Interview with the Director of the Sudan National AIDS Control Programme Dr. Ehab Ali Hassan

Dr. Ehab Ali Hassan, Director of the Sudan National AIDS Control Programme
Dr. Ehab Ali Hassan, Director of the Sudan National AIDS Control Programme

Q.1 Dr. Ehab first, I wish to congratulate you on your new post as the Sudan National AIDS Control Programme (SNAP) director. How would you describe the current HIV situation in Sudan?
A. Sudan is a very large country with diversity in both climate and in ethnicity; hence the HIV situation also varies in the South and the North.

In the South, we consider the situation to be a generalized epidemic with a prevalence rate exceeding 1%. In the North however, the epidemic can be characterized as being a low to concentrated epidemic. Our recent Antenatal Care Sentinel Survey revealed that if current measures of prevention and mitigation are not proven to be very effective, Sudan will be characterized as having a generalized epidemic in the next five years.
Despite concerns of stigma and social discrimination, PLWHA took the lead this year in organizing their own associations and mobilizing communities against the threat of HIV in Sudan. Members of the association organized awareness sessions in 8 northern states and shared their own experiences in living positively with HIV. In each of these sessions, they explained the importance of voluntary testing and the availability of free palliative treatment to the public.

Q.2 In your opinion, what are SNAP’s greatest achievements since the discovery of the first HIV positive case in the eighties?
A. The first HIV positive case was discovered in 1987, and I feel that since then we have realized a lot. The establishment of PMTCT centers is one of our greatest achievements, in addition to improvement in blood transfusion which was previously completed without screening for HIV and other blood diseases. Now, almost all blood transfusions are given after screening. Furthermore, we have also succeeded in mobilizing large sectors of the society to advocate against stigma and discrimination directed towards PLWHA.

Q.3 Can you give us more insight into the new Sudan strategy for fighting HIV?
A. Prevention is one of the biggest thematic areas in this strategy in addition to care and treatment and fighting stigma. As you know we currently have around 1000 patients under regular treatment in different ART centers, we need to ensure that they receive quality service in all these centers. There is also another thematic area in the strategy dealing with impact mitigation targeting vulnerable populations such as orphans, and families of patients with HIV-related illness.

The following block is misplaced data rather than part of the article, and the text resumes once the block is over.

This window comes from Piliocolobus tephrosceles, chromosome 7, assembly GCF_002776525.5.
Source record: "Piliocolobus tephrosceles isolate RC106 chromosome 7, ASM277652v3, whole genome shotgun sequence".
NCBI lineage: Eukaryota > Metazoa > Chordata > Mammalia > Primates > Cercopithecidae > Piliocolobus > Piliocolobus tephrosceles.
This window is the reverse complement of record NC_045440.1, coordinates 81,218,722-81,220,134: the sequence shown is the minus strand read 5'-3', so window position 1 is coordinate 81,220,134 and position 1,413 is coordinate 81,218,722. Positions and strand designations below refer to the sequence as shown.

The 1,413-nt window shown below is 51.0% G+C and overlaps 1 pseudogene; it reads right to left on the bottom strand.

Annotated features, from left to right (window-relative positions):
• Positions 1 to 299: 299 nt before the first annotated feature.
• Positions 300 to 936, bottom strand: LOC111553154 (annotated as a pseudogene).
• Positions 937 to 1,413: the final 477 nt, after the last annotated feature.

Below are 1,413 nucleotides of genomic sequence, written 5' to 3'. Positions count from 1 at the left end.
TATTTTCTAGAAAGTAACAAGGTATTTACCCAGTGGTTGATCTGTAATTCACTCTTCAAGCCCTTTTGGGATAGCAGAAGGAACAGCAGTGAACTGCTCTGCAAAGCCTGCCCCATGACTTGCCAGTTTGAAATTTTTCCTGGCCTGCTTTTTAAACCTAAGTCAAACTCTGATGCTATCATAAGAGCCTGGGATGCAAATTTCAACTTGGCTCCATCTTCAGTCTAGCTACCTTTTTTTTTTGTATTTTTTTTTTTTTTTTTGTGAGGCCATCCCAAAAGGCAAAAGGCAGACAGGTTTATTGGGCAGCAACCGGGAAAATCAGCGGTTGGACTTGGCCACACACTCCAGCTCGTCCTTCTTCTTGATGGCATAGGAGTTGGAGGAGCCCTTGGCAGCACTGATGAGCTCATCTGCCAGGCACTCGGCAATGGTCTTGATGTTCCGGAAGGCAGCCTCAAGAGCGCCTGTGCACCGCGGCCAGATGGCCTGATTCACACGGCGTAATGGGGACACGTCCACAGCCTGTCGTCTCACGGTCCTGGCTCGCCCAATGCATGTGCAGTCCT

Q.4 How would you describe the current cooperation between SNAP and UNDP GFATM in fighting AIDS in Sudan?
A. There is a strong commitment observed both in SNAP and UNDP GFATM to help individuals affected by HIV. I personally feel that GFATM is an essential resource in the fight against AIDS here in Sudan, and we are working together to reach a better understanding to make the optimum use of these grants for the best interest of Sudanese people.

Q.5 What would you highlight about the role of civil society organizations in the response to HIV?
A. We rely heavily on the contribution and the response of the civil society because when we talk about prevention, we are talking about behavioral change in the society that can be achieved through civil society organizations. Some of these civil societies however lack the experience and their capacity needs empowerment, and I think with assistance from SNAP and other partners, we can achieve a lot.

Q.6 I understand that there have been efforts made by UNDP and SNAP regarding the enactment of a bill for human rights protection of PLWHA, has that taken place yet?
A. Regarding the enactment of a law that protects the rights of PLWHA, we have worked intensively during the past two months with the Ministry of Justice to finalize this bill. Now, a draft zero of the Law is ready to be ratified by the National Assembly. All clauses of the draft are meant to preserve the rights of PLWHA and to reduce stigma.

Q.8 You recently have met with H.E. President Omer Al-Bashir, what were the major highlights of that meeting?
A. I had a very fruitful meeting with H. E. President Al-Bashir where I briefed him on the current epidemiological status in the country and the national response to the epidemic. I also briefed His Excellency on efforts of national response to AIDS through the provision of prevention, care and treatment in VCTs, ARTs and PMTCT centers in 15 states.
Furthermore, I briefed the President on the current funds available for HIV/AIDS activities, and highlighted the role of the international community in funding HIV/AIDS activities through GFATM and UN agencies. A representative from the Association of PLWHA was present during the meeting where he relayed to the President for the first time the concerns of PLWHA regarding social stigma and the rights of PLWHA to lead a normal live.

The PLWHA further extended a letter of thanks to President Al-Bashir for his continuous support to the Association. The president commended the efforts made by SNAP and its partners in responding to HIV/AIDS, and reiterated his strong political commitment to support national response in Sudan. He further announced his endorsement to three key messages for World AIDS Day which will be broadcast in the media very soon.

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